As an example, positive network externalities develop when more users purchase electric vehicles (EVs) because of their increased infrastructure and acceptance. The Green Highway Initiative linking Southern California to BC with new transportation technologies to stimulate private infrastructure investment recognizes these positive network externalities.

In Washington, a private company will manufacture, supply, install and operate a network of fast-charging stations for EV's. The stations will be located every 65-95 km (40-60 miles) along stretches of the I-5 between the Canadian border and Everett, and between Olympia and the Oregon border.

In Oregon, the state will implement a tax rebate this year for residential unit EV charging stations.

The West Coast Clean Economy report says these clean transportation initiatives can provide enormous employment opportunities for the West Coast region related to the design, manufacturing, and deployment of clean-powered vehicles, development of alternative fuels and related infrastructure, and improvements to systems for the movement of goods and people.

Currently, there are about 166,000 full-time clean-tech jobs in B.C. and the green labour force growth is projected to be 1.5 per cent, which indicates that B.C. could face a worker shortage of 60,000 by 2020.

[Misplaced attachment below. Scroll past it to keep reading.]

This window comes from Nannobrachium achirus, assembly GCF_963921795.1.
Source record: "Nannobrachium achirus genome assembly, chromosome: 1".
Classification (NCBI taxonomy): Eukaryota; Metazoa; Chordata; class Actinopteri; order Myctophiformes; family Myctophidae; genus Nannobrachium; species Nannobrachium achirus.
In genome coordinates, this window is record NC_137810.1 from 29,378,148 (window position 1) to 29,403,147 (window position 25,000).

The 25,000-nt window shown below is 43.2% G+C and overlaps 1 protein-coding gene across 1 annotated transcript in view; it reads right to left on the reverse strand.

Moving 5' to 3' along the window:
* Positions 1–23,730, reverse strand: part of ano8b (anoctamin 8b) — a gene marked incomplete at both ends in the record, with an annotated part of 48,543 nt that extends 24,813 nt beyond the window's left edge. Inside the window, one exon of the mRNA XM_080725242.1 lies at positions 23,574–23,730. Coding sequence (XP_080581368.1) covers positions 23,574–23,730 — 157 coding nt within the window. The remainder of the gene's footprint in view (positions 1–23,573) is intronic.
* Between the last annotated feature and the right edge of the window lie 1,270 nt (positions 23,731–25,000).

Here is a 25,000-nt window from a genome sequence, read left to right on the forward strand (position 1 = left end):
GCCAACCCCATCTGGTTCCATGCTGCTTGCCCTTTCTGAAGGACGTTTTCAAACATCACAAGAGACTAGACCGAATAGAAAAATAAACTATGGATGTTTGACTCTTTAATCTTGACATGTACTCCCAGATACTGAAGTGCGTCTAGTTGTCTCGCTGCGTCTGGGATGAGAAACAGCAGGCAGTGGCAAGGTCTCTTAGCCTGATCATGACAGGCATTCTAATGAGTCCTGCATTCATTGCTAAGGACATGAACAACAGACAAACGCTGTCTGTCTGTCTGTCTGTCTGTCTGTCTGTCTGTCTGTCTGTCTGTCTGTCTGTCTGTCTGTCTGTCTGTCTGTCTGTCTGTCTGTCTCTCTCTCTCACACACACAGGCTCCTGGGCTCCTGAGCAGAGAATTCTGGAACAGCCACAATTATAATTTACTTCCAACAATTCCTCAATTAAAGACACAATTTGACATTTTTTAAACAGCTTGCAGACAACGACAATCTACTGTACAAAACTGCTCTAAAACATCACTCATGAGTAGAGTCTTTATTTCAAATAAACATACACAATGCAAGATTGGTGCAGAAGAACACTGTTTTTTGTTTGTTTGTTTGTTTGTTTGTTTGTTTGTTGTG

In B.C., the government currently provides point-of-sale incentives of between $2,500 and $5,000 on eligible clean-energy vehicles including the Nissan Leaf, Mitsubishi iMiEV, Tesla Roadster, Toyota Prius, Chevrolet Volt, light-duty natural gas vehicles, light-duty hydrogen-fuel-cell electric vehicles and other qualifying vehicles bought or leased on or after Dec. 1, 2011.

To date, B.C. represents over 22 per cent of the national electric vehicle sales for the Nissan Leaf, reaffirming British Columbia as a market leader in the clean energy vehicle market.

Rebates of up to $500 per unit for residential electric charging stations that meet identified eligibility requirements for any charging equipment purchased on or after Dec. 1, 2011. And the municipal building codes have been modified to require electric vehicle charging infrastructure to be installed for new building construction.

"The new car dealers are looking forward to the next CEV milestone as our partners continue to move clean cars into people's driveways," said Blair Qualey of the New Car Dealers Association of B.C. "The charging stations will help ensure the new electric vehicle is even more appealing."

The increasing volume of electric vehicle sales, the growing public acceptance of clean technology and increased government infrastructure investment in the U.S. and Canada is expected to provide a boost to the electric and alternative fuel vehicle programs on the West Coast.

The president of the California Public Utilities Commission sums it up succinctly. "Growing EV sales will, in turn, attract ever more investment in charging infrastructure to our state," says Michael R. Peevey, which would in turn create more jobs, cut air pollution and help the state achieve its greenhouse gas reduction goals.

It is a sentiment that is finding similar expression in Oregon, Washington and British Columbia.